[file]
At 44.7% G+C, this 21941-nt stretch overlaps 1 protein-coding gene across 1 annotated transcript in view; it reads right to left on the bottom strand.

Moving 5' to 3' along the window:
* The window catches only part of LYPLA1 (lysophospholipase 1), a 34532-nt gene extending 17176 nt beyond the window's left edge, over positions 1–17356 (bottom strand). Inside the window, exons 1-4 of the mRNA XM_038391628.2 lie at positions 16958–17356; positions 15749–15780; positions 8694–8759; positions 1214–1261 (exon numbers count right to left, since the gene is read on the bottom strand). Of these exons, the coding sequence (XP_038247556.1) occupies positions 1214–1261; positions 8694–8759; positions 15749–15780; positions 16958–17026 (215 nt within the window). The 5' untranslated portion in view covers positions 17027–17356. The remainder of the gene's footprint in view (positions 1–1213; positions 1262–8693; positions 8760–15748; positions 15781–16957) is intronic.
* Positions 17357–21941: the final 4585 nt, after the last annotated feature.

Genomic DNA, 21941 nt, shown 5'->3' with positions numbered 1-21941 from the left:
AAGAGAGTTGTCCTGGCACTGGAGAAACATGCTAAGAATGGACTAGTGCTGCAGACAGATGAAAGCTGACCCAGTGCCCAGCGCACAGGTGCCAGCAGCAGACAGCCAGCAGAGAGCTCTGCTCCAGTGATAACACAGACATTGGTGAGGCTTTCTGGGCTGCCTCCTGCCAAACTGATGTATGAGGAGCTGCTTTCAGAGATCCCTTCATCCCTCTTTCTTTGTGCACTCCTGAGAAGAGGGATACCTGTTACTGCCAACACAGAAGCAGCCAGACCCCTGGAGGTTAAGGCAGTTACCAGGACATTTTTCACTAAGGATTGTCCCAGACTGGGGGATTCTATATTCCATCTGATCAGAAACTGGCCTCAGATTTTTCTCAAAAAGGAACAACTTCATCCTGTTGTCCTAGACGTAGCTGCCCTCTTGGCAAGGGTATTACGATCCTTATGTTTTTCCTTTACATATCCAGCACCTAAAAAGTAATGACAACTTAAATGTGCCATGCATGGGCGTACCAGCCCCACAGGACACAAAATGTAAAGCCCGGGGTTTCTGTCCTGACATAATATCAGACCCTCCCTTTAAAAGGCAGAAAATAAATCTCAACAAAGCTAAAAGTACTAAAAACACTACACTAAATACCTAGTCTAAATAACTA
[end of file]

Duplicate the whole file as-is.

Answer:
At 44.7% G+C, this 21941-nt stretch overlaps 1 protein-coding gene across 1 annotated transcript in view; it reads right to left on the bottom strand.

Moving 5' to 3' along the window:
* The window catches only part of LYPLA1 (lysophospholipase 1), a 34532-nt gene extending 17176 nt beyond the window's left edge, over positions 1–17356 (bottom strand). Inside the window, exons 1-4 of the mRNA XM_038391628.2 lie at positions 16958–17356; positions 15749–15780; positions 8694–8759; positions 1214–1261 (exon numbers count right to left, since the gene is read on the bottom strand). Of these exons, the coding sequence (XP_038247556.1) occupies positions 1214–1261; positions 8694–8759; positions 15749–15780; positions 16958–17026 (215 nt within the window). The 5' untranslated portion in view covers positions 17027–17356. The remainder of the gene's footprint in view (positions 1–1213; positions 1262–8693; positions 8760–15748; positions 15781–16957) is intronic.
* Positions 17357–21941: the final 4585 nt, after the last annotated feature.

Genomic DNA, 21941 nt, shown 5'->3' with positions numbered 1-21941 from the left:
AAGAGAGTTGTCCTGGCACTGGAGAAACATGCTAAGAATGGACTAGTGCTGCAGACAGATGAAAGCTGACCCAGTGCCCAGCGCACAGGTGCCAGCAGCAGACAGCCAGCAGAGAGCTCTGCTCCAGTGATAACACAGACATTGGTGAGGCTTTCTGGGCTGCCTCCTGCCAAACTGATGTATGAGGAGCTGCTTTCAGAGATCCCTTCATCCCTCTTTCTTTGTGCACTCCTGAGAAGAGGGATACCTGTTACTGCCAACACAGAAGCAGCCAGACCCCTGGAGGTTAAGGCAGTTACCAGGACATTTTTCACTAAGGATTGTCCCAGACTGGGGGATTCTATATTCCATCTGATCAGAAACTGGCCTCAGATTTTTCTCAAAAAGGAACAACTTCATCCTGTTGTCCTAGACGTAGCTGCCCTCTTGGCAAGGGTATTACGATCCTTATGTTTTTCCTTTACATATCCAGCACCTAAAAAGTAATGACAACTTAAATGTGCCATGCATGGGCGTACCAGCCCCACAGGACACAAAATGTAAAGCCCGGGGTTTCTGTCCTGACATAATATCAGACCCTCCCTTTAAAAGGCAGAAAATAAATCTCAACAAAGCTAAAAGTACTAAAAACACTACACTAAATACCTAGTCTAAATAACTA